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"Do not be ashamed of help" Marcus Aurelius

Supportiveness is the skill of demonstrating availability, presence and appreciation for the work and needs of others in order to build better working relationships with colleagues and clients.

Human beings do not thrive alone. We need our family and friends as pillars of support, especially in difficult times. Having a strong network of supportive family and friends helps enhance our mental well-being. Learn more about the importance of having this supportive network and how you can maintain and build one.

As the saying goes, 'No man is an island' - everyone needs companionship and a shoulder to lean on. It is important to surround ourselves with family and friends for support and comfort in both times of joy and distress. Studies have shown that having supportive relationships is a strong protective factor against mental illnesses and helps to increase our mental well-being.

Ways to Be More Supportive: -

  • Be available to listen. It doesn’t mean that you provide help regardless of whether you’re being asked for it. Let the person you care about know that you’re willing to listen, uncritically, when the situation demands it.

  • Available with advice. When you are approached for help, providing advice can prove to be very supportive. Again, providing unsolicited advice isn’t perceived as particularly supportive, but being ready for it when asked will help ensure that your advice hits a receptive audience.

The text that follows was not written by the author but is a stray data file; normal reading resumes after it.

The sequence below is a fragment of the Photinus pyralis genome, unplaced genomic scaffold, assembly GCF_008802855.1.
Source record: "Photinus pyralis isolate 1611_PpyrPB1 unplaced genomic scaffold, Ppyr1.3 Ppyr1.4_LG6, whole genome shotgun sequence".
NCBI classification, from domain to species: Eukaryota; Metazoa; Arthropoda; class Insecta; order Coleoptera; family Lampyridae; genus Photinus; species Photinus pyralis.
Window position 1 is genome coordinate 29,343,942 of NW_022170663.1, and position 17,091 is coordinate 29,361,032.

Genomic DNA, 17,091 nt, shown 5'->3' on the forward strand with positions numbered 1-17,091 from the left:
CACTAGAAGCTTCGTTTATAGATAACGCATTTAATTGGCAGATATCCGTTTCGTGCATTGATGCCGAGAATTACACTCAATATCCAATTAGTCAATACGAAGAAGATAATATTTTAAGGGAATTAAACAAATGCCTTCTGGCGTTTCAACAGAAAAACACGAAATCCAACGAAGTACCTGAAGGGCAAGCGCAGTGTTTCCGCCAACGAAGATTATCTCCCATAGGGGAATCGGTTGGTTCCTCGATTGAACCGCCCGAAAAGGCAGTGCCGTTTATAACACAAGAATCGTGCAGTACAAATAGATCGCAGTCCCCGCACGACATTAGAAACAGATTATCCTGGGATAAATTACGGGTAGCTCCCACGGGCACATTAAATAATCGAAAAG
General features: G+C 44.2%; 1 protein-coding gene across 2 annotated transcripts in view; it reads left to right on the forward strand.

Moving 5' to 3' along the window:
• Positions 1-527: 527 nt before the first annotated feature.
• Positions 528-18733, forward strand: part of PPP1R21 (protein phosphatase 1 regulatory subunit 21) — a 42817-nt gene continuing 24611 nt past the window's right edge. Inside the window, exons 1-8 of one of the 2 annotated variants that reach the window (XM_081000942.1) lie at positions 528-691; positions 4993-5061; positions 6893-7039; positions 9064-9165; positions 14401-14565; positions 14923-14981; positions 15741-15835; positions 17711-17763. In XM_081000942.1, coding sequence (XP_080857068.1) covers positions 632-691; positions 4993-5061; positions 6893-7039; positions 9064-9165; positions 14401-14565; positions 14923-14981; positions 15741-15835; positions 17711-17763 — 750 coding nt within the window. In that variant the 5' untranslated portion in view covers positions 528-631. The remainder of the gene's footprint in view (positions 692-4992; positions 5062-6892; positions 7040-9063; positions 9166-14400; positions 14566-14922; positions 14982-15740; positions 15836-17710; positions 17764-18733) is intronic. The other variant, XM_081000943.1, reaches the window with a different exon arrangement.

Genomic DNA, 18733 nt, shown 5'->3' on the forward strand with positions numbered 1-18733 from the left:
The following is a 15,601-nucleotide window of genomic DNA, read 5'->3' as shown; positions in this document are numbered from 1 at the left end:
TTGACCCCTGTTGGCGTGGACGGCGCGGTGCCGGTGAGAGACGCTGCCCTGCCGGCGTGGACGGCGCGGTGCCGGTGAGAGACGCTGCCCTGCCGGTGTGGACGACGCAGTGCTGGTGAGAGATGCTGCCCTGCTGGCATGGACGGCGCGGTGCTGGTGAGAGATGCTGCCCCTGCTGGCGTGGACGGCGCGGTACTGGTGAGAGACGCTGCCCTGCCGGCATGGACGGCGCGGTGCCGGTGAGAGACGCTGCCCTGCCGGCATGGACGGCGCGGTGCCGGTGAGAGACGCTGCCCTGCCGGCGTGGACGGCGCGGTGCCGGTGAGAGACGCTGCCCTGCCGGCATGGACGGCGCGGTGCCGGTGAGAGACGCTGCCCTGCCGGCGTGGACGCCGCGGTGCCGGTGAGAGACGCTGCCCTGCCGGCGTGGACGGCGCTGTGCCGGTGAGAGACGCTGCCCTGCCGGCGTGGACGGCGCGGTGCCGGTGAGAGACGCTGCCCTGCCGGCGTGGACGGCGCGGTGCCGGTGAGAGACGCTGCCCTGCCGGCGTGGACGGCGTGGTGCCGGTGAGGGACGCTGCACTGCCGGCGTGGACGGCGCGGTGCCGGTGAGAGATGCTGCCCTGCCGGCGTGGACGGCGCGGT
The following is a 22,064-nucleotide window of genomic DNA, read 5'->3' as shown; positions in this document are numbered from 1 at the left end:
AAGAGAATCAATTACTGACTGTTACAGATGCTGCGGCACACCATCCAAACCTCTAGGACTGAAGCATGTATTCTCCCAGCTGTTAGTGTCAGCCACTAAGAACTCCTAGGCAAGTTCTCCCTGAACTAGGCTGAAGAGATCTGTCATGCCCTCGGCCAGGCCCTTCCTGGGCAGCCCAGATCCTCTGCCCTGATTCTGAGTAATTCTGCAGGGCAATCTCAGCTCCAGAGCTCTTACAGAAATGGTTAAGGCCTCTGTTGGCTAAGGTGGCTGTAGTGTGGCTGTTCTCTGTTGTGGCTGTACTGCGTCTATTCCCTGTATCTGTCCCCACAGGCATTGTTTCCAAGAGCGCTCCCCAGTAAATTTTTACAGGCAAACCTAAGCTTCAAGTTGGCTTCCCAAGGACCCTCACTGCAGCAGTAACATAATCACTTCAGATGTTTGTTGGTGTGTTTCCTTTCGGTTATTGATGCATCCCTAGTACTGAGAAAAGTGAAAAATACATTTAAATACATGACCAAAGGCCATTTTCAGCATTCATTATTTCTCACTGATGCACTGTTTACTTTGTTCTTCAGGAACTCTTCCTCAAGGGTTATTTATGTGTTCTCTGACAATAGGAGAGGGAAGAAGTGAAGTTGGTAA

• Show love and affection. Without providing anything in the way of objective support, it’s often enough just to know that someone cares to help get the stressed individual through tough times. The love and affection could be of the face-to-face form, and it's probably best when it is, but it can also come in the form of virtual cheers.

  • Support the individual during the decision-making process. The person you care about may have to come up with plans that require more than just a sounding board or advice. Being patiently willing to go through the steps required to solve the problem can give the person you care about a more balanced perspective than would be possible if he or she were making this decision alone.

  •  Be a person who the person you care about can trust and confide in. You might think it’s enough for the person you care about to sign up for an established support network or to be able to receive financial or emergency assistance.


Yoga for Supportiveness: -

Downward-Facing Dog Pose

Cat and Cow Stretch

Locust Pose

Sphinx Pose


Breathing, body scan, empowerment and deep meditation

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